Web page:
Betterment is also offering products that give clients the ability to manually screen out companies based on social causes they are affiliated with using an SRI tool. While the screen isn’t specifically tailored for political purposes, clients can remove companies they deem to have a negative impact on society.
“For those that want to fund the efforts of ‘good’ companies, and reward companies with ‘good’ policies, they have the option to do so,” a spokeswoman says.
Companies and corporations are increasingly taking stands on social and political discourse in order to attract the next generation of investors.
Notably, Nike employed the marketing tactic by endorsing Colin Kaepernick after the former pro football player caused controversy by kneeling during the national anthem in a protest against racism. The sportswear company, known for its iconic advertising campaigns, many of which have referenced social issues, understands the “overriding sentiments” of its customer base, according to a report by Forrester.
Experts predict that three quarters of chief marketing officers in all industries will consider such campaigns this year. But only half of those campaigns that are realized will be successful, predicts Jim Nail, a Forrester analyst.
“Political issues are certainly beginning to become much more prominent as an investment criteria,” says Nail. “Since the last election, those issues have really taken the next step forward.”
As the country becomes increasingly polarized and consumers look to effect social change with their pocketbooks, wealth management may be forced to enter the fray. While the robos have been outspoken about their political leanings, traditional wealth managers have been less likely to take sides.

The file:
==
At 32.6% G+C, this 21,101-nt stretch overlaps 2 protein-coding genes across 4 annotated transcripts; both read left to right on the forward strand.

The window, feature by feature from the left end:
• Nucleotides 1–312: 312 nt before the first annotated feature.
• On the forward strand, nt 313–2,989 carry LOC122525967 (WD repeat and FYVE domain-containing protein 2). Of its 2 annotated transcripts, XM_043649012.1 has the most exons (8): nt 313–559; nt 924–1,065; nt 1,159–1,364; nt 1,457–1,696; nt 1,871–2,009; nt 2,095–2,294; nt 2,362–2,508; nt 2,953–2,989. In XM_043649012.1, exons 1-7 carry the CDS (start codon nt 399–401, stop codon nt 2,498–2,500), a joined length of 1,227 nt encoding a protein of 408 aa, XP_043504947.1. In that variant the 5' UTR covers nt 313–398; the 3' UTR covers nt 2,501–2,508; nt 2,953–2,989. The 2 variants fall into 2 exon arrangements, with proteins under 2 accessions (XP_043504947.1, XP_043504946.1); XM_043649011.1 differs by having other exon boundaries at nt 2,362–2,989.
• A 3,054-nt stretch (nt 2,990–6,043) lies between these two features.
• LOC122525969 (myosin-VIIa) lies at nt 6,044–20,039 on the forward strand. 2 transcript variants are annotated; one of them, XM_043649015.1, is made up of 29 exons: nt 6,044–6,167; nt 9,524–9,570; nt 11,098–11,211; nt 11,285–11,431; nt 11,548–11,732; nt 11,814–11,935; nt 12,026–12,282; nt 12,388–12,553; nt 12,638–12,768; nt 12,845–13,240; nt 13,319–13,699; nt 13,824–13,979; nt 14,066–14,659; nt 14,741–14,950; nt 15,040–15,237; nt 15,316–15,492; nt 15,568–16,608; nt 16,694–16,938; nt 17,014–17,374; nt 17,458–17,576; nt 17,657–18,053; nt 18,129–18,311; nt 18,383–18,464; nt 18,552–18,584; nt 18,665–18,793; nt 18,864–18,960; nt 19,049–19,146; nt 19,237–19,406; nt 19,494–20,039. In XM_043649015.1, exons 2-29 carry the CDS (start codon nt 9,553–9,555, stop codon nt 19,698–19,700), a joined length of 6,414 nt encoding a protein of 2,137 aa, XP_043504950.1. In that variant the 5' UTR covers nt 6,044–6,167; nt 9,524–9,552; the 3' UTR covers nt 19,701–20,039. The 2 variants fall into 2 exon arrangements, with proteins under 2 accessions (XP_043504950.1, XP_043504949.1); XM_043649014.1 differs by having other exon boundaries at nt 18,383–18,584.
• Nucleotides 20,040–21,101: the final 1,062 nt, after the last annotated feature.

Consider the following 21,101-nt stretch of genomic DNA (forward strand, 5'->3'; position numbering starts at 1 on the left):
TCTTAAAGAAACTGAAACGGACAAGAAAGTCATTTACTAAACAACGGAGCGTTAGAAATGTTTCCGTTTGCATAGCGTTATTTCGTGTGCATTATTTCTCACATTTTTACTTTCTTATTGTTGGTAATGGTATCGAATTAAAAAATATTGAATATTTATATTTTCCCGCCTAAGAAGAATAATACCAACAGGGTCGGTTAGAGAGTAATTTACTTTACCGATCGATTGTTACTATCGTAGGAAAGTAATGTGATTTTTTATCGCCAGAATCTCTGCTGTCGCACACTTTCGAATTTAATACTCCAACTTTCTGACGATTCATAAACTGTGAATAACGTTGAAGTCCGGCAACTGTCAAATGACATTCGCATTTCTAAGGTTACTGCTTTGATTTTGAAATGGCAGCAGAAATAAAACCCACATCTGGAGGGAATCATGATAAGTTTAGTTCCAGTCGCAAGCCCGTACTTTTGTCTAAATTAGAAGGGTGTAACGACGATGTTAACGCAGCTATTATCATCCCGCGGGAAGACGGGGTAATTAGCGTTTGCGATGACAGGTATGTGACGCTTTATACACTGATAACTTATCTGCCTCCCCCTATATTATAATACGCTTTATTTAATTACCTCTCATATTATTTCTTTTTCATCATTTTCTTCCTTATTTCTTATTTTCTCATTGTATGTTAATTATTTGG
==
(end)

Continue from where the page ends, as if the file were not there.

While incumbents with robo advisors — like Vanguard and its $120 billion in digital assets — have taken the lion’s share of digital assets, the future impact of smaller independent robos remains up for debate. At present, only a sliver of retail investors even know that leading robos exist. Only 15% of investors are aware of Betterment, just 8% know of Wealthfront and a mere 5% have heard of Personal Capital, according to a recent Cerulli Associates survey. Smaller firms like OpenInvest were not even included in the questionnaire.
“It’s an aspiration at this point,” says Cerulli's Smith, about political investment vehicles having the ability to impact the course of an election. “We might end up seeing it sliding more into institutional investing — where there’s a few billions dollars moving around — than retail.”
But consumers are headed to robo investing. Fifty-eight percent of Americans expect to use a robo adviser by 2025, according to a survey from Charles Schwab, and 45% believe robo advice will have the biggest impact on financial services.
As the popularity of impact investing continues to grow, the public may be able to vote as effectively with their wallets as they do at the polls. “You can play this niche to some attention,” Gallant says. “Maybe you get some initial seed money to parlay that into something larger.”
Assets in ESG investment funds rocketed to $12 trillion in the U.S., up 38% from the $8.7 trillion reported in 2016, according to a 2018 US SIF Foundation report.
But while firms like Motif and OpenInvest may have built a salient business model based on this research, there are inherent dangers. For example, the number of clients interested in political screens will always be limited, says Gallant, meaning a finite cap on total assets.
Politics may not be the best metric to guide investment decisions, either. Investments with long time horizons may want to steer clear of political agendas that can often change in a few short years. Firms will have to say on top of changing client demands, Gallant says, adding that he doesn’t foresee such screens lasting more than a decade.
The largest hurdle might just be the power of money itself. Although the public has come a long way in demanding transparency and aligning their values with their purchases, investment vehicles are only deemed successful if they can ultimately beat the markets.
Will idealism ultimately trump the bottom line?
“Not always,” Walia says. “In some cases, at the end of the day, it’s just hard to get returns.”